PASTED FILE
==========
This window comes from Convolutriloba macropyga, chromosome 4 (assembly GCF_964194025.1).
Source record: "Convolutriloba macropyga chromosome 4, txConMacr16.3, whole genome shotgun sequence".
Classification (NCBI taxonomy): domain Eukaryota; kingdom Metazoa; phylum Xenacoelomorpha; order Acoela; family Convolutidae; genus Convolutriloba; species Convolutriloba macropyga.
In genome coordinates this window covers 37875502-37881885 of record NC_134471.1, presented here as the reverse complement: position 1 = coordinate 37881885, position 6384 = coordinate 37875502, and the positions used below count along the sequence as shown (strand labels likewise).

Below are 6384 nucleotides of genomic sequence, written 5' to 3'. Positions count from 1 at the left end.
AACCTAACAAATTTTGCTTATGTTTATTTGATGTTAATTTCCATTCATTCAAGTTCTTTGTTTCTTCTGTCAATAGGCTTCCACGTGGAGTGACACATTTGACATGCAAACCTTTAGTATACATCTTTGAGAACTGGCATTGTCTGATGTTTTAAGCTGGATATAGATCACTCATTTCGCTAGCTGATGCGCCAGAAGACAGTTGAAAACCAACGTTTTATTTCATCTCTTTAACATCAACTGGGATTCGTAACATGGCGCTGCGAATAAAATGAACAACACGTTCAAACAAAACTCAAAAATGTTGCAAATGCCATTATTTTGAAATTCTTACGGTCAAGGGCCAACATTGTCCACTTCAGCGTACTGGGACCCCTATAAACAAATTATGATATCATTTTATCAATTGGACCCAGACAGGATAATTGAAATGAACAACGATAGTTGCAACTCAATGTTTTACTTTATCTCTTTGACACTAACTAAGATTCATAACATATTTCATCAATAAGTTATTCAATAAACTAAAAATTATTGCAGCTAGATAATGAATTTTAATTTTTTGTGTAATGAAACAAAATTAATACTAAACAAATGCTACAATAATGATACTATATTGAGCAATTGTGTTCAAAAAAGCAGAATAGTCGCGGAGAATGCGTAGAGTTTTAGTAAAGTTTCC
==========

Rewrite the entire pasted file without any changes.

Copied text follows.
This window comes from Convolutriloba macropyga, chromosome 4 (assembly GCF_964194025.1).
Source record: "Convolutriloba macropyga chromosome 4, txConMacr16.3, whole genome shotgun sequence".
Classification (NCBI taxonomy): domain Eukaryota; kingdom Metazoa; phylum Xenacoelomorpha; order Acoela; family Convolutidae; genus Convolutriloba; species Convolutriloba macropyga.
In genome coordinates this window covers 37875502-37881885 of record NC_134471.1, presented here as the reverse complement: position 1 = coordinate 37881885, position 6384 = coordinate 37875502, and the positions used below count along the sequence as shown (strand labels likewise).

Below are 6384 nucleotides of genomic sequence, written 5' to 3'. Positions count from 1 at the left end.
AACCTAACAAATTTTGCTTATGTTTATTTGATGTTAATTTCCATTCATTCAAGTTCTTTGTTTCTTCTGTCAATAGGCTTCCACGTGGAGTGACACATTTGACATGCAAACCTTTAGTATACATCTTTGAGAACTGGCATTGTCTGATGTTTTAAGCTGGATATAGATCACTCATTTCGCTAGCTGATGCGCCAGAAGACAGTTGAAAACCAACGTTTTATTTCATCTCTTTAACATCAACTGGGATTCGTAACATGGCGCTGCGAATAAAATGAACAACACGTTCAAACAAAACTCAAAAATGTTGCAAATGCCATTATTTTGAAATTCTTACGGTCAAGGGCCAACATTGTCCACTTCAGCGTACTGGGACCCCTATAAACAAATTATGATATCATTTTATCAATTGGACCCAGACAGGATAATTGAAATGAACAACGATAGTTGCAACTCAATGTTTTACTTTATCTCTTTGACACTAACTAAGATTCATAACATATTTCATCAATAAGTTATTCAATAAACTAAAAATTATTGCAGCTAGATAATGAATTTTAATTTTTTGTGTAATGAAACAAAATTAATACTAAACAAATGCTACAATAATGATACTATATTGAGCAATTGTGTTCAAAAAAGCAGAATAGTCGCGGAGAATGCGTAGAGTTTTAGTAAAGTTTCC